Crystal Reports V10
Advanced Developer Edition
San Jose, California
Probably most developers have used Crystal
Reports in one incarnation or another by now. As one of the oldest
banded report writers around, and one that's packaged with Visual Studio
and Visual Studio .NET, it's got plenty of market penetration. This
significant upgrade is the first version since Business Objects bought
Crystal Decisions as a way to round out their business reporting
platform (for some interesting reading, check out their
Product Roadmap white paper which discusses their plans to combine
the two product lines; I wish more companies would be this diligent
about publicizing their post-merger plans).
In addition to integrating with VS .NET or running standalone,
Crystal provides for a variety of runtime deployment scenarios, from a
reporting engine that you can bundle with desktop applications, through
Web reports that run directly on your Web server, to a separate
reporting server that communicates with the other tiers of your
application through Web services. Of course you'll find connectivity
with a wide variety of data sources, grouping, sorting, crosstabs, OLAP
reports, and other standard and high-end reporting features here.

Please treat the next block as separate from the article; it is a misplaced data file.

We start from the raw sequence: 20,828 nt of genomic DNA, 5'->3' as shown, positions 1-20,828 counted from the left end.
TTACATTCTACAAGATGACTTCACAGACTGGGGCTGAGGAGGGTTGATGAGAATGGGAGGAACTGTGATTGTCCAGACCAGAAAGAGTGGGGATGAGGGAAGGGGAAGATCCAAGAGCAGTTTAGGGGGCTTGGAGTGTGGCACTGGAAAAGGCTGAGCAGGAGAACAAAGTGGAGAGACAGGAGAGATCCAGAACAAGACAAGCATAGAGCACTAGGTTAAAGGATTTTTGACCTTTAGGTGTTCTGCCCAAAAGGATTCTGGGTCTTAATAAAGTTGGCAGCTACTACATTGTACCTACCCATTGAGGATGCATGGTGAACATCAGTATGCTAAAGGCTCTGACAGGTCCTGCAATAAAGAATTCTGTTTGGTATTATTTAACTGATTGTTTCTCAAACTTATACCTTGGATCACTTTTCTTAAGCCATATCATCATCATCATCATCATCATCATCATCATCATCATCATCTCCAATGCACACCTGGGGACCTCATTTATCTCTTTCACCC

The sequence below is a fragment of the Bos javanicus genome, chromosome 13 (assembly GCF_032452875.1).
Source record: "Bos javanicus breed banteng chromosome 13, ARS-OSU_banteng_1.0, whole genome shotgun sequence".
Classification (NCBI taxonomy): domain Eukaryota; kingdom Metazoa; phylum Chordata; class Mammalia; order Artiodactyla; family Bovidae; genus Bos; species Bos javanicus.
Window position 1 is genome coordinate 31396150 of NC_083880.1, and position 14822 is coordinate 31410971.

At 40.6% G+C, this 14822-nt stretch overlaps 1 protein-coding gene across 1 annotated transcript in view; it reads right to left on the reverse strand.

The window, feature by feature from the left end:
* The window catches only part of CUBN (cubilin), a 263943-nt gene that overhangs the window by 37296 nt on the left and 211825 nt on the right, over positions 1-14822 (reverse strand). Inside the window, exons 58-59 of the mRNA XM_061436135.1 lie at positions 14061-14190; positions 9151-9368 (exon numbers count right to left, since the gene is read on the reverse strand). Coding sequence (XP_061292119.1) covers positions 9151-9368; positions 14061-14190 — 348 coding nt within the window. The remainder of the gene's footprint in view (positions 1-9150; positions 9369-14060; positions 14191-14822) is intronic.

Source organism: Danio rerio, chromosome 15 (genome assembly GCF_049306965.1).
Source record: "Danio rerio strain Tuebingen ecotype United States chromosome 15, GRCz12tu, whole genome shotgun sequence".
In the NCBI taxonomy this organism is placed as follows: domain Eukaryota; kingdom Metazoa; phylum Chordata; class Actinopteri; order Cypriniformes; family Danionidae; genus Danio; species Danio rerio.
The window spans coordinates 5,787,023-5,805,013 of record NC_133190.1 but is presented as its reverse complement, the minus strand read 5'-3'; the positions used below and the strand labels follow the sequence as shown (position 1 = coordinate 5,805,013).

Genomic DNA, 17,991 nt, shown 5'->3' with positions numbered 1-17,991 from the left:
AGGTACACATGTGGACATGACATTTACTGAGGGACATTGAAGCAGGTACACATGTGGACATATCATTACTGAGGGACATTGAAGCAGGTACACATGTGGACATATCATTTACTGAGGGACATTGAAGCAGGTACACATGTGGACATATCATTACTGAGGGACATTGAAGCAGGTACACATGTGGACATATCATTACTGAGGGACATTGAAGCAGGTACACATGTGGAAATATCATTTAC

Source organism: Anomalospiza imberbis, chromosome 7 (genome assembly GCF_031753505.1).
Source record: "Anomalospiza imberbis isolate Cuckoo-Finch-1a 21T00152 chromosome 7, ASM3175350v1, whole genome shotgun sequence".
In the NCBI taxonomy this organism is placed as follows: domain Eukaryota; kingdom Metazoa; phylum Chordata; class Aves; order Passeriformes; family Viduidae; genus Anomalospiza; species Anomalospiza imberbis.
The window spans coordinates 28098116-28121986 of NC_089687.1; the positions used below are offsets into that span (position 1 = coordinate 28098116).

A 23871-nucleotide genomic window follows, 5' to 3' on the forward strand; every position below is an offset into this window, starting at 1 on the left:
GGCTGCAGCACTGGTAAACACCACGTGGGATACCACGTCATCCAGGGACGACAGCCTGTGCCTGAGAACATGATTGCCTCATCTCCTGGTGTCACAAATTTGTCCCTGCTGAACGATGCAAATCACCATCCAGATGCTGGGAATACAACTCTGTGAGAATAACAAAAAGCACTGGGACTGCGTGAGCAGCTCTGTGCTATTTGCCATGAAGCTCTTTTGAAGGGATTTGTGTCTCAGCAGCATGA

Version 10 introduces some significant new developer capabilities.
Java developers will have a much improved experience, thanks to a 100%
Java version of the reporting engine, as well as integration with
JBuilder and BEA WebLogic Workshop. There's also a new custom JSP tag
library to make it easy to integrate reporting with Java applications.
On the .NET side of things, there are a batch of new data sources,
improved and simplified merge modules to ease the pain of deploying
Crystal with your .NET applications, and more export formats. There are
also a bunch of little fit and finish improvements that make working
with the designer easier. For instance, I found the default size for new
fields to be much more reasonable with Crystal 10 than it was with
Crystal 9. The WebForm viewer has been enhanced with extra
With either the Java or .NET solutions, the upgrade to the standalone
reporting server has been streamlined and simplified to a single line of
code (and writing the appropriate check, of course).
Crystal 10 has also paid some attention to making it easier to
maintain a library of reports and quickly develop new reports in your
enterprise. Business Views abstract domain-specific information from a
variety of data sources, and are designed to let your DBA provide an
abstraction layer between the reports and the raw data sources. The
Repository, introduced in version 9, has also been upgraded and made
more flexible; you can store text objects, images, SQL commands, and
custom functions for use across different reports.
Overall, it's nice to see a full release coming so soon after the
Crystal acquisition, as well as clear messaging about the future of the
product. It looks like Crystal Reports will continue to be a viable
player in the enterprise reporting field for a long time to come.